Breaking the long streak of showers
Posted July 16, 2013
A large upper-level high pressure area that built across the northeastern U.S. late this weekend into the start of the week helped keep showers and storms very isolated over North Carolina Monday, with just a couple of cells near the southern coast and a couple of others very near the South Carolina border in the southern coastal plain and southern Sandhills areas.
However, for the official viewing area of WRAL, there were no showers or storms for the first time in over three weeks!
The last day we could say that about was June 20, and since then a combination of frequent nearby upper troughs and a recurrent feed of very moist air from the south has given us at least a few cells and clusters of showers or storms, and sometimes a lot of them, every single day. That has helped to keep temperatures below normal for the first part of summer and has also led to rainfall amounts far above normal.
From a historic standpoint, it's difficult to go back and look for records that apply to a sizable region like our entire viewing area and check for the greatest number of consecutive days with rain falling at least somewhere, but it's reasonable to think this was one of the longer stretches we've seen like that.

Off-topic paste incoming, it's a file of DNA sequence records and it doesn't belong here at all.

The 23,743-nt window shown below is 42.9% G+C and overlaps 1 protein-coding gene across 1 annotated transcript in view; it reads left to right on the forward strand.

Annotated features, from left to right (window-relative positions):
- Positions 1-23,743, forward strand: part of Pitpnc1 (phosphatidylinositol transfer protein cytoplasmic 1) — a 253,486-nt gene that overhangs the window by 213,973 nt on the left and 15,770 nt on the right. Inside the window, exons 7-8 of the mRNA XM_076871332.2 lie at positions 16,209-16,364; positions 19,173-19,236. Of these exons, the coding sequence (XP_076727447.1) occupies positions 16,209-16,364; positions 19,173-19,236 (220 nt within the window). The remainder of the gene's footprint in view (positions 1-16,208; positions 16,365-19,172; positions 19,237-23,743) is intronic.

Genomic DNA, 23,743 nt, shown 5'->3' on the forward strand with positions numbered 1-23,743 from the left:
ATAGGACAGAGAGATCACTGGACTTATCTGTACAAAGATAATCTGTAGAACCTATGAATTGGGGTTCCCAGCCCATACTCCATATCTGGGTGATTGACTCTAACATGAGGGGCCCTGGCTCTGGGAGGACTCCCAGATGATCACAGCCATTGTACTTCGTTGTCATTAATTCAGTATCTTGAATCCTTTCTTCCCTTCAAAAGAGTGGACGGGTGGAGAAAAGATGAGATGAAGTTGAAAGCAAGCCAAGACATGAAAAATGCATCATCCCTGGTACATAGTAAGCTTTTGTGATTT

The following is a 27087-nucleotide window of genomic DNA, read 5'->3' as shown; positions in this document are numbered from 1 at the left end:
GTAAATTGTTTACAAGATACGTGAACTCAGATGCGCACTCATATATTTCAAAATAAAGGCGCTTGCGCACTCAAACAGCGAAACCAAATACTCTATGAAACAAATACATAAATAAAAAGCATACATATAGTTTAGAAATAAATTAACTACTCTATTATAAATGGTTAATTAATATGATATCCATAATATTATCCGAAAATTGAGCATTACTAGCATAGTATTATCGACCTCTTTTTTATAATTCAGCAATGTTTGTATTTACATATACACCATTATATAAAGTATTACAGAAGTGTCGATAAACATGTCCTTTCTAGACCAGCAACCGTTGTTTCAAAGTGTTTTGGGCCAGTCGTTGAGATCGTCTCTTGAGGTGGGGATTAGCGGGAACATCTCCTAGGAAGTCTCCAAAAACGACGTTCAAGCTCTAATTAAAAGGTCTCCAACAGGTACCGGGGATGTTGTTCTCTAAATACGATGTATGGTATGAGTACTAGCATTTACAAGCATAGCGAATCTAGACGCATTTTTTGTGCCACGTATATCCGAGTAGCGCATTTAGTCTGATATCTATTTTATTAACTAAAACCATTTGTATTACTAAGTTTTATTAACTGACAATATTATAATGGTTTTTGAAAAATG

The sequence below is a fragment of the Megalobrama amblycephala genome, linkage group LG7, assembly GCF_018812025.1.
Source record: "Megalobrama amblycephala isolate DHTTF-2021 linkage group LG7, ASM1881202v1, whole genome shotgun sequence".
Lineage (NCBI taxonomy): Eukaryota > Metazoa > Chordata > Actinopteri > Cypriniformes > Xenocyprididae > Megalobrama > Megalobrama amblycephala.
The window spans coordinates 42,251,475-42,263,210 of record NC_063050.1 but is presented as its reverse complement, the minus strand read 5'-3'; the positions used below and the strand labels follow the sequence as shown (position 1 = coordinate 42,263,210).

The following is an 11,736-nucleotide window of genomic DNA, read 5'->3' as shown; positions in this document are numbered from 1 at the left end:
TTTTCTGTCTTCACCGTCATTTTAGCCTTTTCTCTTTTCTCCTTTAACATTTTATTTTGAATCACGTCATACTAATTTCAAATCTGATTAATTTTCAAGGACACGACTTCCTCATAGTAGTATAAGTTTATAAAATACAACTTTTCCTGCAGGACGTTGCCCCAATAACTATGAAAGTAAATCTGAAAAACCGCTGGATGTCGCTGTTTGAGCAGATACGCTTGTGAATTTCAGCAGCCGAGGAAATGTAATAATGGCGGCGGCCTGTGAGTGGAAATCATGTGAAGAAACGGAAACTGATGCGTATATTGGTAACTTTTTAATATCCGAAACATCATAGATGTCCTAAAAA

You can more readily check records for individual stations, of course. Taking a look at history from the Raleigh-Durham International Airport (with 69 years of data, and from a site maintained by NC State College (later University) that has records back to 1892), we found that at RDU the longest stretch of days with measurable rain (at least .01") has been 11 in a row.
This has occurred there four times, most recently from May 19-29, 1982. During this wet stretch recently, there have been two different periods when RDU picked up measurable rain five days in a row. At the NC State site in west Raleigh, there was a 12-day stretch of days with measurable rain that ran from July 5-16 in 1950.
Incidentally, on the map above you'll see a .01" total shown for the Rocky Mt-Wilson airport. On occasion, the rain gauges used in automated weather stations will report a spurious rain total due to an electrical glitch, some condensation, vibration due to nearby construction or unusually gusty winds, etc.
We can't say exactly what led to the .01 in this case, but it occurred around 4 a.m. while the station was reporting a long stretch of clear skies and light winds, with no activity evident on satellite or radar, so it would appear to be one of those erroneous readings.